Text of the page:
"A stopped clock is right twice a day" is an idiom that means that no person is ever wrong about everything 100% of the time.

You are watching: Even a blind squirrel is right twice a day

A stopped clock is pretty useless in most cases, but despite that, it will be right twice a day: the time it stopped, in 12 hour increments.

It"s been applied to people, news media sources, government officials, and everything in between.

Are there similar idioms with the same meaning?


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Wiktionary suggests:

even a blind pig can find an acorn once in a while

and:

Even a blind squirrel finds a nut once in a while: This expression means that even if people are ineffective or misguided, sometimes they can still be correct just by being lucky.

(sdrta.net-for-students)

These idiomatic expressions which involve animals appear to have a Latin origin:

If you’re having a tough time finding something, remember that even a blind pig can find an acorn once in a while. This encouraging idiom actually comes from ancient Rome, where the concept of a blind animal turning something up lent itself to the Latin saying that a blind dove sometimes finds a pea. An 18th-century Friedrich Schiller play employed the blind-pig-and-acorn version, and the play’s translation into sdrta.net and French may have brought it into modern sdrta.net speech.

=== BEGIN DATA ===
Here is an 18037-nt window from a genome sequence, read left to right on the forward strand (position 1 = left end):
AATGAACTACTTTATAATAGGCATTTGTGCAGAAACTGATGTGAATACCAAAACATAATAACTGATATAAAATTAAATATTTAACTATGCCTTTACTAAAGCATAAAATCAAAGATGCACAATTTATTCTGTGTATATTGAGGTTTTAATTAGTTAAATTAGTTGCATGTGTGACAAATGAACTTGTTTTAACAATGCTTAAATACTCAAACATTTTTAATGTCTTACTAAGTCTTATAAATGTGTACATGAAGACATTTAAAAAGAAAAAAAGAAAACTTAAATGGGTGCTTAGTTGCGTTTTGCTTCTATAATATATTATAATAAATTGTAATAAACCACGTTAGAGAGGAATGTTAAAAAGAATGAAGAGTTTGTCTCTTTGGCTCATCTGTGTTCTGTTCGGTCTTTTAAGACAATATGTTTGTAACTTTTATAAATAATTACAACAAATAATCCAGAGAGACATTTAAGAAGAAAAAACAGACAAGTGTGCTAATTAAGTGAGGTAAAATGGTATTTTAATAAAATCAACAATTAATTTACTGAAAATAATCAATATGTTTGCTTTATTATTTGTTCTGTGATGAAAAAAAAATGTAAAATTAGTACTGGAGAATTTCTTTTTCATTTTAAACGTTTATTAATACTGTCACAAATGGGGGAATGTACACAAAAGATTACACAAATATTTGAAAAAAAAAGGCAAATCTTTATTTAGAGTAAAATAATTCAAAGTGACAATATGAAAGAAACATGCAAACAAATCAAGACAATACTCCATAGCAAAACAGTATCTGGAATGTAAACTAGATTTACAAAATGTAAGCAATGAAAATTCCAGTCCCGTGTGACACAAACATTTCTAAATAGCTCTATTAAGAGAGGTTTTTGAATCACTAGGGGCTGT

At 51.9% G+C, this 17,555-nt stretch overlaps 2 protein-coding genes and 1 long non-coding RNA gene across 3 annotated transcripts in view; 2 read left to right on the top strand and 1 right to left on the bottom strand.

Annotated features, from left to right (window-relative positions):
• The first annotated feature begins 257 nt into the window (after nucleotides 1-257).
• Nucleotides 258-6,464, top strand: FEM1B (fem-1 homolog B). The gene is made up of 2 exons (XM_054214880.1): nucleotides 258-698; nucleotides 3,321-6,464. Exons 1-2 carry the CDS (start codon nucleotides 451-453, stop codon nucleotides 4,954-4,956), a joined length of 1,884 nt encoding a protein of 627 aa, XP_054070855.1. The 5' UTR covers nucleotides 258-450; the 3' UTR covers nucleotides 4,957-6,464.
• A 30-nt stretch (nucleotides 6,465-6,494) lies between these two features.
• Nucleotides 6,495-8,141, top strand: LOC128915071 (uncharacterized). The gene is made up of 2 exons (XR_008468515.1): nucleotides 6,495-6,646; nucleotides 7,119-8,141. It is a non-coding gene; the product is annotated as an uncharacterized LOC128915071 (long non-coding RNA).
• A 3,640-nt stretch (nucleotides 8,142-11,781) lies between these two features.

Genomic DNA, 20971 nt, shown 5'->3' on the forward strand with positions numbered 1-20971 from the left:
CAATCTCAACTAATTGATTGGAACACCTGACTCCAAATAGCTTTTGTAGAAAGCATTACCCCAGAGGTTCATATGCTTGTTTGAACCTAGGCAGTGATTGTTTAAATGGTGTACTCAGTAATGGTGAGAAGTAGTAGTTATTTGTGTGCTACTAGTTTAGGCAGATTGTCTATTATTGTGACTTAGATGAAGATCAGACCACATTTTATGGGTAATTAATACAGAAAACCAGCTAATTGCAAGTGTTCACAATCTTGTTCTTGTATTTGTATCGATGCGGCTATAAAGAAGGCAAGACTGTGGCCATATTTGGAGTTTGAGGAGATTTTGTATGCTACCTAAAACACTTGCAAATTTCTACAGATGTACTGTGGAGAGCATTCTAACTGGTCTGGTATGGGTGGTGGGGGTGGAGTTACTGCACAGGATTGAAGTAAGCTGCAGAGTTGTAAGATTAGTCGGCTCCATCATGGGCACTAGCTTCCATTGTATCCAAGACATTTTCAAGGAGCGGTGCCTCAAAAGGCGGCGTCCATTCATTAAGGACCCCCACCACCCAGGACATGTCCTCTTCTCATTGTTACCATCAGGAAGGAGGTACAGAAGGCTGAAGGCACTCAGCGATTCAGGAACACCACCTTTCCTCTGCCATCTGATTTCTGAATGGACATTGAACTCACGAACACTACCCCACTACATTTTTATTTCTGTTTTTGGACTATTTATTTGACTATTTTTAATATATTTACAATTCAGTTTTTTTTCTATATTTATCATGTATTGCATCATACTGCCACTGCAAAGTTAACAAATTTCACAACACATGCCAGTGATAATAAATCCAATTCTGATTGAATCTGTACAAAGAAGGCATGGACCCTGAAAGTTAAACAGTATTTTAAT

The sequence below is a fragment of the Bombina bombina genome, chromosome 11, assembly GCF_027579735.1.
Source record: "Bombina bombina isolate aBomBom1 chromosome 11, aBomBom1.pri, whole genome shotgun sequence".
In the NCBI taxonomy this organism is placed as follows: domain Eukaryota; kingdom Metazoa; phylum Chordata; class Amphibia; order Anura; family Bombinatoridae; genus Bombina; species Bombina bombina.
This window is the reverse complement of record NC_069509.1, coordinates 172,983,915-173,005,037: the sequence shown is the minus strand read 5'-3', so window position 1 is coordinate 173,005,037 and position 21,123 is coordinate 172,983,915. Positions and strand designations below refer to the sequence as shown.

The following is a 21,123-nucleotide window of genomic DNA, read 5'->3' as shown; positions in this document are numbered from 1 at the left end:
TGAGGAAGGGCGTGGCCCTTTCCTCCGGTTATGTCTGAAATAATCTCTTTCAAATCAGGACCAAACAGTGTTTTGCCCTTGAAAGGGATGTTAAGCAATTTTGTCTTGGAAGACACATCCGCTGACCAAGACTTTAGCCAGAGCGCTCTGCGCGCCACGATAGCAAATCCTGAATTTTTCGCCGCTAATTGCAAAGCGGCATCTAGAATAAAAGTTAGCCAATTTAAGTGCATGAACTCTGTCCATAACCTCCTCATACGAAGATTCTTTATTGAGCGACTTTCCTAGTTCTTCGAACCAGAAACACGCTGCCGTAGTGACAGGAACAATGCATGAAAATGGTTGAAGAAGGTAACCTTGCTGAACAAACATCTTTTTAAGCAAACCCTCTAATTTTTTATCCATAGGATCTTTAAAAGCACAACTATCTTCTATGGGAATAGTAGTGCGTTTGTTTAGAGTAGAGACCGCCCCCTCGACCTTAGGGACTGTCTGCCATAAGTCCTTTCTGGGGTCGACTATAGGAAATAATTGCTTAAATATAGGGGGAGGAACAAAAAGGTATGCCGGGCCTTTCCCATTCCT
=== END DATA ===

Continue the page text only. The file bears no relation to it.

(www.waywordradio.org)


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edited Feb 23 "18 at 22:07
answered Feb 23 "18 at 21:27
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user 66974user 66974
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every dog has its day:

Even the least fortunate person will have success at some point.

I know you"re shocked that that dopey kid got a better grade than you, but hey, every dog has its day.

............

Every dog has its day. and Every dog has his day.

Even the lowliest will sometimes come to the fore, as in

They may not listen to me now, but just wait, every dog has its day.

This proverbial saying alludes to the lowly status dogs once held.


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answered Feb 23 "18 at 23:48
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Edwin AshworthEdwin Ashworth
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If you had an infinite number of monkeys with an infinite amount of typewriters, eventually...


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Folshort
answered Feb 24 "18 at 12:35
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